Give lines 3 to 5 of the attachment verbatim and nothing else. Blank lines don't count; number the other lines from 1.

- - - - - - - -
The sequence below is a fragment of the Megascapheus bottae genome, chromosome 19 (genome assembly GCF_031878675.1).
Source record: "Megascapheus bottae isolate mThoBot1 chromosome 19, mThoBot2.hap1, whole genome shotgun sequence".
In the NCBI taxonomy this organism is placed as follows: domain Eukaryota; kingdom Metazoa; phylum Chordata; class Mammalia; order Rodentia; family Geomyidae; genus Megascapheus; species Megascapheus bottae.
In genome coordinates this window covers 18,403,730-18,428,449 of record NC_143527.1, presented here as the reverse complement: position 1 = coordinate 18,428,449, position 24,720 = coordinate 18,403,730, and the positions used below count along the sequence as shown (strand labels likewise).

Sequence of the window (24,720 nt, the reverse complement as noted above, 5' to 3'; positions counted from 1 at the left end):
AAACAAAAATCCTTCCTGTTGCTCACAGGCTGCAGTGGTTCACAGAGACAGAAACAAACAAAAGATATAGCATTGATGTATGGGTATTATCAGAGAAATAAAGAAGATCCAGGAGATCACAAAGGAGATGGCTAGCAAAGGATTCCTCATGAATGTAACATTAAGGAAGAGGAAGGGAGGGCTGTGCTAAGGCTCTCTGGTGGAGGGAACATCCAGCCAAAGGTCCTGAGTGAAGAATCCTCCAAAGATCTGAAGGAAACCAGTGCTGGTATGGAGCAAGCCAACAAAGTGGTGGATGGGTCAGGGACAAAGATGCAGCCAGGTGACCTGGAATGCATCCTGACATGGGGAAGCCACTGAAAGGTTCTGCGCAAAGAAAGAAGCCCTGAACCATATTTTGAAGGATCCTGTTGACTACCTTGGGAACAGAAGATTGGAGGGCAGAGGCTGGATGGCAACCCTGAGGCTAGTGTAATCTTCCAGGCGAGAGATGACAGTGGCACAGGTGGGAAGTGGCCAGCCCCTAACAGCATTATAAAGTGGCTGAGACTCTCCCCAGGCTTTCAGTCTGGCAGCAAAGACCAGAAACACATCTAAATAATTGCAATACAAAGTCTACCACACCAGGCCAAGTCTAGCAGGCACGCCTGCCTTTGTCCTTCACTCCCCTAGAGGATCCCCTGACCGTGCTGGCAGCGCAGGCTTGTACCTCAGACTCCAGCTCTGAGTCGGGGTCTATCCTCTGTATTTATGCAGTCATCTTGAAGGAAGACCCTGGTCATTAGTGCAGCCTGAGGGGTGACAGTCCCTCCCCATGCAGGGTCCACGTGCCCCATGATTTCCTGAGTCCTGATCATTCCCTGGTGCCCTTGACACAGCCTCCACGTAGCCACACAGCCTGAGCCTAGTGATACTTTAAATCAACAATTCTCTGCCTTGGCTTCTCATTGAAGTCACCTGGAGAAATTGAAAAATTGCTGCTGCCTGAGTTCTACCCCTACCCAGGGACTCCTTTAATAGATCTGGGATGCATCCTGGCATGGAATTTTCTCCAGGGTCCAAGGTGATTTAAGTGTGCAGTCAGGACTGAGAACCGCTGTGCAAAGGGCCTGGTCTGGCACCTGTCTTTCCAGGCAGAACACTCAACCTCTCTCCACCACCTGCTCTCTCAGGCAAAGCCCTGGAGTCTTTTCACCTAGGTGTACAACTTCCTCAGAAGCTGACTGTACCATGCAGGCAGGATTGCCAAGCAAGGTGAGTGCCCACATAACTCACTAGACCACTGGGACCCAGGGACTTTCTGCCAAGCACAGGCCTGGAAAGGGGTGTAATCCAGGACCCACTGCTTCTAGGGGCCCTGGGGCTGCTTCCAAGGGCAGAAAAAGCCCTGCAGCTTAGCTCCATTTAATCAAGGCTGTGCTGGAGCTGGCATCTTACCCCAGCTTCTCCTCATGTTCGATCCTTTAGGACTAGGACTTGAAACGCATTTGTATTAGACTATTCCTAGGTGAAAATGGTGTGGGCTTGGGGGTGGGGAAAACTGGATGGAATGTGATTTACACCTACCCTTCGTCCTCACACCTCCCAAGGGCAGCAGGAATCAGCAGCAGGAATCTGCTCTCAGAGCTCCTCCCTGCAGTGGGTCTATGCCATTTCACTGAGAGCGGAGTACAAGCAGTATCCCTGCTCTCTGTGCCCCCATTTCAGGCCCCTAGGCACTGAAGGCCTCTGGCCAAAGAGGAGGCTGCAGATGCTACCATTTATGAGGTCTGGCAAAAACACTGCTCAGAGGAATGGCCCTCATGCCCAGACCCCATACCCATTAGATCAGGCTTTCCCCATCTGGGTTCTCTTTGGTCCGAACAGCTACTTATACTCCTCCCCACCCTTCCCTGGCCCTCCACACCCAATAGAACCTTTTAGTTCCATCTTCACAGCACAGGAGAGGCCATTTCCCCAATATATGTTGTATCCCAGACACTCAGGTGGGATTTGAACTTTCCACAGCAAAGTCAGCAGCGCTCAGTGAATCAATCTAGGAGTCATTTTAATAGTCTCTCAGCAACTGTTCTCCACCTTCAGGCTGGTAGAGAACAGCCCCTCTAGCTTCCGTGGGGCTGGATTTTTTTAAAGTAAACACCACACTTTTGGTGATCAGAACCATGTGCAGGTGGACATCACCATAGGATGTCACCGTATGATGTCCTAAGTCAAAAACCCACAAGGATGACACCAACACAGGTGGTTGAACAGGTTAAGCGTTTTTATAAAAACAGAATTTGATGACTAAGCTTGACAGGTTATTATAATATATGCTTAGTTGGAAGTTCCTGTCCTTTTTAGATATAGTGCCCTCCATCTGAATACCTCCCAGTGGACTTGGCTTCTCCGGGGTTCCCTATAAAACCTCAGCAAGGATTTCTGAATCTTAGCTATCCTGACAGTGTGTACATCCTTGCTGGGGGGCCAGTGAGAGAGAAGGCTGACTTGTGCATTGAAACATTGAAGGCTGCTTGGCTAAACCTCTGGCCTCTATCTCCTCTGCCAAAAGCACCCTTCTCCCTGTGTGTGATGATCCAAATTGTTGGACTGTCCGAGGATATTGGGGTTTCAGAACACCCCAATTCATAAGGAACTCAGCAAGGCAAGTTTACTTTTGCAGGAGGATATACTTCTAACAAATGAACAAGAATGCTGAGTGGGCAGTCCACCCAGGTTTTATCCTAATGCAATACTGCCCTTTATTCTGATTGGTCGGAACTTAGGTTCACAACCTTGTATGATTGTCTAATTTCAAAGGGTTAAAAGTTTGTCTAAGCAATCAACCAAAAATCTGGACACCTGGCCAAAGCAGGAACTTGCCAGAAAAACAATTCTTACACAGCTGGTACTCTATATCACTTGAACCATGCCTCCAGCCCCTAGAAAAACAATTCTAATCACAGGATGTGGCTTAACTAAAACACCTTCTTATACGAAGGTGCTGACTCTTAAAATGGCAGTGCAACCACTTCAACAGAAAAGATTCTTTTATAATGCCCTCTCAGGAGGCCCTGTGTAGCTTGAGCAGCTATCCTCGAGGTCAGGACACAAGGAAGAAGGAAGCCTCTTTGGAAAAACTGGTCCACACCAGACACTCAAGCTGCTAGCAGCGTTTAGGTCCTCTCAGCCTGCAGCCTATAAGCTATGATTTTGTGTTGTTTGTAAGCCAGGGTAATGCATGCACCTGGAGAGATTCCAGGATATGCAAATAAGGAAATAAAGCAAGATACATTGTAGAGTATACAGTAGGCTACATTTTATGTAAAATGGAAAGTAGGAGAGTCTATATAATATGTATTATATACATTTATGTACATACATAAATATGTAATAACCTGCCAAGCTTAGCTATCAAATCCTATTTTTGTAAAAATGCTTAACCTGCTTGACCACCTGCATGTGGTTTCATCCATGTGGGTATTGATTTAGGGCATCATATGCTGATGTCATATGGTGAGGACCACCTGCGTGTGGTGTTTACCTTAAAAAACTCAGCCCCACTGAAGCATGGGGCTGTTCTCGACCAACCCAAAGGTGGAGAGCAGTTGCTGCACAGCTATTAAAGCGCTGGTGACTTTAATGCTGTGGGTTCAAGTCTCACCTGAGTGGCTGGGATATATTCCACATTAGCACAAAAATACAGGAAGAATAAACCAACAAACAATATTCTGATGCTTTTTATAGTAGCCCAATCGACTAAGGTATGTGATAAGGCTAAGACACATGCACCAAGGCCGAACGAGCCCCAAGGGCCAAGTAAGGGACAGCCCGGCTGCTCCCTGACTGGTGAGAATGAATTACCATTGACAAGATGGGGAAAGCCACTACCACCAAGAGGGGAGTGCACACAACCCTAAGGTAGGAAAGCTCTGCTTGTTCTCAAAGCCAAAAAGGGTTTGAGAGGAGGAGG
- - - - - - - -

In the NCBI taxonomy this organism is placed as follows: domain Eukaryota; kingdom Metazoa; phylum Chordata; class Mammalia; order Rodentia; family Geomyidae; genus Megascapheus; species Megascapheus bottae.
In genome coordinates this window covers 18,403,730-18,428,449 of record NC_143527.1, presented here as the reverse complement: position 1 = coordinate 18,428,449, position 24,720 = coordinate 18,403,730, and the positions used below count along the sequence as shown (strand labels likewise).

Sequence of the window (24,720 nt, the reverse complement as noted above, 5' to 3'; positions counted from 1 at the left end):